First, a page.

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Water and Carbon

Water and carbon are essential in supporting life on Earth. They both move between land, oceans and the atmosphere.


The widespread availability of water on Earth is one factor that contributes towards ours being the only habitable planet in the solar systems. Liquid water exists in huge quantities on Earth due to the amount of energy intercepted by the planet as the result of its distance from the Sun. Water exists in a range of states including, liquid, vapour and solid water (ice). Transfers occur between these stores.  Through liquid water, organic molecules can mix, allowing them to form complex structures.

Living organisms on Earth rely on liquid water for survival. Not just for their own consumption but because of the interactions between water and the atmosphere. Water helps control global temperatures. In the atmosphere clouds (water vapour) reflect around 20% of incoming short-wave radiation from the Sun back out to space. Water vapour is a greenhouse gas. It absorbs reflected long-wave radiation. Without this, the average global temperature would be almost 15 ° C colder than it is today. Also, oceans absorb, store, transport and release heat energy. Without warm ocean currents originating from the Gulf of Mexico, the UK would be significantly colder than it is.

The most abundant molecule in living organisms is water. It accounts for between 65-95% of all molecules in flora (plants) and fauna (animals and people). Water is required for photosynthesis to occur. It circulates energy and waste products between living cells. Water is required to support plant tissues, without it plants will wilt. Plants also transpire (release water) which is a process required to move water around the biosphere.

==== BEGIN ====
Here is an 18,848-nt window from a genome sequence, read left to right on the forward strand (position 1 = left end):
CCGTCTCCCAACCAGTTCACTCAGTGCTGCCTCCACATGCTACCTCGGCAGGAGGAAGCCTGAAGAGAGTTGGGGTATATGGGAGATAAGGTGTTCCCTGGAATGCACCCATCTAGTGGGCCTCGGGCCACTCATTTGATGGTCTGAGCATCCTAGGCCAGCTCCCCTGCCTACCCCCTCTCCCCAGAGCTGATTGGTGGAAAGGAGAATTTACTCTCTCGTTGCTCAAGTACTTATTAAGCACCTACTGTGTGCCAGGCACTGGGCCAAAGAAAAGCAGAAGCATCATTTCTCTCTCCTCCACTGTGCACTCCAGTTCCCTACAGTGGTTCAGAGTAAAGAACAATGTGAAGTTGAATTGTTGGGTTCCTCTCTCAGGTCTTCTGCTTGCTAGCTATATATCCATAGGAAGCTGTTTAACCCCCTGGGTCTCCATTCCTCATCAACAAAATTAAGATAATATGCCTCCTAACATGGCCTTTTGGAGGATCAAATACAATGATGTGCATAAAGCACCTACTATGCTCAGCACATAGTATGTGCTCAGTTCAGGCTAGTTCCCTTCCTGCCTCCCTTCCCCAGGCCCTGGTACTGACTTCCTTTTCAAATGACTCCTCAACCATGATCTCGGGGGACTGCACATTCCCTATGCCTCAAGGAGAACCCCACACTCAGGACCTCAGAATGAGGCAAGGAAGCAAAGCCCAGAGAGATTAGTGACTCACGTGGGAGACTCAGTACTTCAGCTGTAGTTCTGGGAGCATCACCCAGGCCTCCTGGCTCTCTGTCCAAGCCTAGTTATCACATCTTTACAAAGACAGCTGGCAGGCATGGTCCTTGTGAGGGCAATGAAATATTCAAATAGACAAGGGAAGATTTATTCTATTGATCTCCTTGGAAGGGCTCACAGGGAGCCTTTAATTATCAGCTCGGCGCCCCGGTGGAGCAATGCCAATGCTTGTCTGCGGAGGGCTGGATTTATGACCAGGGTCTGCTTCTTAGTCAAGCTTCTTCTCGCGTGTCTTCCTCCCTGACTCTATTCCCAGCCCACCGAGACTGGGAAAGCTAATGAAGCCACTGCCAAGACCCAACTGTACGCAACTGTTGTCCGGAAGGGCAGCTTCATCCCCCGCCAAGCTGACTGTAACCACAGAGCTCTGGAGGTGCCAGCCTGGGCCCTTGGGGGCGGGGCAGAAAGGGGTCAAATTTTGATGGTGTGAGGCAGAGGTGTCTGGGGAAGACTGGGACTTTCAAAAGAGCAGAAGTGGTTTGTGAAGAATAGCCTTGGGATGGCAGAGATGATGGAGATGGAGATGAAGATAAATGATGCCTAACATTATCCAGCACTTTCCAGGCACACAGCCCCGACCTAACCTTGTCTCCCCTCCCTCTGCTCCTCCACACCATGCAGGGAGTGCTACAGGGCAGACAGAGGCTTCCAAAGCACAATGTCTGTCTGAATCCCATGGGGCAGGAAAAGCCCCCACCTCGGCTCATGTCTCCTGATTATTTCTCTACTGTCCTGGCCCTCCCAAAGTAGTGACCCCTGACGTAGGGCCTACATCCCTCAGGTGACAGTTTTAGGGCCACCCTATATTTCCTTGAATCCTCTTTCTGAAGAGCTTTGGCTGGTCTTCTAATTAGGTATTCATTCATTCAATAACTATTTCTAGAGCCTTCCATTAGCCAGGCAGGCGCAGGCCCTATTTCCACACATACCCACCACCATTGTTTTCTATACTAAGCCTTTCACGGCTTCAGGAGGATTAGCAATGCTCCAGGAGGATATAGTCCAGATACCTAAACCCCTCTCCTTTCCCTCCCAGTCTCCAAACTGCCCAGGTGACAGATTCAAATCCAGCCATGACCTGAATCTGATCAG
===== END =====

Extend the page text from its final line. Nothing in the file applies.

Photosynthesis, the fundamental process that virtually all life relies on, requires water. Water carries substances in and out of living cells, circulating energy and waste products for example. It helps many biochemical reactions to take place such as hydrolysis (addition of water) and condensation (removal of water) which break down or join up molecules in cells. Flora require water to help support their tissues and without sufficient water, plants wilt. Plants transpire water. Transpiration is the process of water movement through a plant and its evaporation from aerial parts, such as leaves, stems and flowers. This is a vital process moving water around the biosphere.

Fauna depends on water to regulate internal temperatures e.g. sweating. Water is also vital in a large number of economic activities such as power generation, manufacturing and agriculture. It is also essential for sewage disposal and is widely used for leisure activities.


Carbon is one of the most common chemical elements on Earth. Due to its ability to bond with other elements, it is incredibly important. It is estimated to form the basis of 95% of all compounds. Carbon is found all over the planet. It is found in rock (carbonate e.g. limestone), as CO 2 gas in the atmosphere and dissolved CO2 is found in oceans.



Carbon is present in nearly every molecule in living organisms on the planet. It is found in 80% of the world’s primary energy e.g. coal and oil. It is a raw material for manufacturing (oil is used in the production of many things such as plastic and paint). Wood is used in construction and paper-making while agricultural crops not only provide food but also materials such as cotton and oils for products such as soap.

Find out about water and carbon cycles.



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